Bill Gates, the college dropout who started the world’s richest charitable fund, said needy people depend on self-made millionaires and billionaires to donate money before passing their wealth on to less-generous heirs.
“Our experience worldwide is that first-generation wealth is actually more generous than dynastic wealth,” Gates, the richest American, said today at a press conference in New Delhi. “Both here in India and U.S. and other countries, the biggest givers are those who are receivers of first-generation wealth.”
Gates, 55, is pressing the rich to give away more of their money. He started the Giving Pledge in June with Warren Buffett and offered membership to billionaires who agree to commit half their fortunes to charity. Facebook Inc. founder Mark Zuckerberg, filmmaker George Lucas and New York City Mayor Michael Bloomberg have signed up. India’s entrepreneurs will have an opportunity to give back as well, Gates said.
“The fact that India over the last 20 years has developed these incredible success stories means that a very high percentage of them in their own way will be giving back to society,” Gates said.
Buffett, who appeared on the dais today with Gates, has said more than 99 percent of his wealth will go to charity before or after his death. The 80-year-old investor amassed the second-biggest fortune in the U.S. by building Berkshire Hathaway Inc. from a failing textile mill to a $210 billion holding company. Gates is the co-founder of Microsoft Corp.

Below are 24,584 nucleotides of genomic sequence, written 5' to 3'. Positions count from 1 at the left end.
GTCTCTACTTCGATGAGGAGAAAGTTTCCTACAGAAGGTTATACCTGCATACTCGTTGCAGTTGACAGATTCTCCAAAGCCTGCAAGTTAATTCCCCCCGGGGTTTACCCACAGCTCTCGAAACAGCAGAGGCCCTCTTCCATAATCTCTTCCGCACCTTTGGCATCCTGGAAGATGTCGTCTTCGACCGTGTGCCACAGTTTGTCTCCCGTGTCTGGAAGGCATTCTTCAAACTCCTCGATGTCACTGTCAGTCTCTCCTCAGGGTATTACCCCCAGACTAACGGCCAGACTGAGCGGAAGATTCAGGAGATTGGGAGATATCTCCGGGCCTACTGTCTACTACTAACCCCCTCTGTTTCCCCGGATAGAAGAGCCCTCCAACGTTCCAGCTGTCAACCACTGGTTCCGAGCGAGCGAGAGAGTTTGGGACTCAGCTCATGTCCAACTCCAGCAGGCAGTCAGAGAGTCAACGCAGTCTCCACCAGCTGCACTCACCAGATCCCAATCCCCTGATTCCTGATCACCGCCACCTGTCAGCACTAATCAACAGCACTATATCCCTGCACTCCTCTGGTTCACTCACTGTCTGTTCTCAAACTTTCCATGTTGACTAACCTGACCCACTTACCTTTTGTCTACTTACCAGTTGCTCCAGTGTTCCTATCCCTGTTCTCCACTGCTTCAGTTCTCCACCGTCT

‘Wealth Is Theirs’
“Those who made their wealth entrepreneurially, there’s a sense in which they feel their wealth is theirs,” said Kat Rosqueta, executive director at the Center for High Impact Philanthropy at the University of Pennsylvania. “As opposed to those whose wealth has been inherited, where they feel much more of a responsibility as stewards of somebody else’s wealth.”
Buffett and Gates and his wife, Melinda Gates, said in a statement that they met with India’s leaders of business and philanthropy to discuss giving. The leaders “talked quite enthusiastically about their own approach to philanthropy,” Gates said in the statement.
“Both Buffett and Gates have developed iconic statuses as philanthropists globally, not just in the United States,” said Marian Stern, an adjunct assistant professor at New York University’s Heyman Center for Philanthropy and Fundraising. Buffett “is going to have access before anyone else to these people and to have a robust discussion with them.”
Gates and Buffett, whose Giving Pledge has registered more than 50 commitments, met resistance when they traveled to China in September to discuss philanthropy. Some wealthy Chinese declined an invitation to attend a private gathering with Gates and Buffett in Beijing because they’d be asked to donate to charity, Chinese-language newspaper Economic Observer reported.
“Many cultures do things more quietly than we do in the United States,” said Susan Raymond, executive vice president for research at philanthropy consulting firm Changing Our World. Philanthropy is “not something that you stand up and seek public recognition for. It’s something that’s actually just part of the pattern of what is expected of you.”
Buffett has pledged the bulk of his wealth to the Bill & Melinda Gates Foundation. He also makes gifts to charities seeking to ease hunger, boost education in the U.S. and promote access to abortions. Buffett has enlisted his three children to help give away his money. Gates, ranked by Forbes as the world’s second-richest man behind investor Carlos Slim, is a Berkshire director.
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